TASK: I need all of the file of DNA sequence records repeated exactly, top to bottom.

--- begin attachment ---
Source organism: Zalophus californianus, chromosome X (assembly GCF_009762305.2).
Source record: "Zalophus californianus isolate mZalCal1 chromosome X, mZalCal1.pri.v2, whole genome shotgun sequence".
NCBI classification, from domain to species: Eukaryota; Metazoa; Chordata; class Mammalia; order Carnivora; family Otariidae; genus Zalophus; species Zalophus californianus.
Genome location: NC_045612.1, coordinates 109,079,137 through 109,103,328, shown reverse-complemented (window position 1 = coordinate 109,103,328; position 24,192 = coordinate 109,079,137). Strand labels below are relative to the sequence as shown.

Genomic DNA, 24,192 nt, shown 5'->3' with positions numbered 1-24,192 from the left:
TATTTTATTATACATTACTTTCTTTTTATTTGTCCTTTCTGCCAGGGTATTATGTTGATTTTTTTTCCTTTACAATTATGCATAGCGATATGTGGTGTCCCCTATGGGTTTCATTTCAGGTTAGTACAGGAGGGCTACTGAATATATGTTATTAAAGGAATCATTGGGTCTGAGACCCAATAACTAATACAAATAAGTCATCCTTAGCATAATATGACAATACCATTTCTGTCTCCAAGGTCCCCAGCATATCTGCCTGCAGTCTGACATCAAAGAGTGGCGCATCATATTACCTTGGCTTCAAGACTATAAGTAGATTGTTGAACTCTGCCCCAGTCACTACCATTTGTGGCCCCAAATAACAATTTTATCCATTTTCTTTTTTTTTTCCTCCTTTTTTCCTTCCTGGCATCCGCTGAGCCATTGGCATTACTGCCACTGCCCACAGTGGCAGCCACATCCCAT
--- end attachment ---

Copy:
Source organism: Zalophus californianus, chromosome X (assembly GCF_009762305.2).
Source record: "Zalophus californianus isolate mZalCal1 chromosome X, mZalCal1.pri.v2, whole genome shotgun sequence".
NCBI classification, from domain to species: Eukaryota; Metazoa; Chordata; class Mammalia; order Carnivora; family Otariidae; genus Zalophus; species Zalophus californianus.
Genome location: NC_045612.1, coordinates 109,079,137 through 109,103,328, shown reverse-complemented (window position 1 = coordinate 109,103,328; position 24,192 = coordinate 109,079,137). Strand labels below are relative to the sequence as shown.

Genomic DNA, 24,192 nt, shown 5'->3' with positions numbered 1-24,192 from the left:
TATTTTATTATACATTACTTTCTTTTTATTTGTCCTTTCTGCCAGGGTATTATGTTGATTTTTTTTCCTTTACAATTATGCATAGCGATATGTGGTGTCCCCTATGGGTTTCATTTCAGGTTAGTACAGGAGGGCTACTGAATATATGTTATTAAAGGAATCATTGGGTCTGAGACCCAATAACTAATACAAATAAGTCATCCTTAGCATAATATGACAATACCATTTCTGTCTCCAAGGTCCCCAGCATATCTGCCTGCAGTCTGACATCAAAGAGTGGCGCATCATATTACCTTGGCTTCAAGACTATAAGTAGATTGTTGAACTCTGCCCCAGTCACTACCATTTGTGGCCCCAAATAACAATTTTATCCATTTTCTTTTTTTTTTCCTCCTTTTTTCCTTCCTGGCATCCGCTGAGCCATTGGCATTACTGCCACTGCCCACAGTGGCAGCCACATCCCAT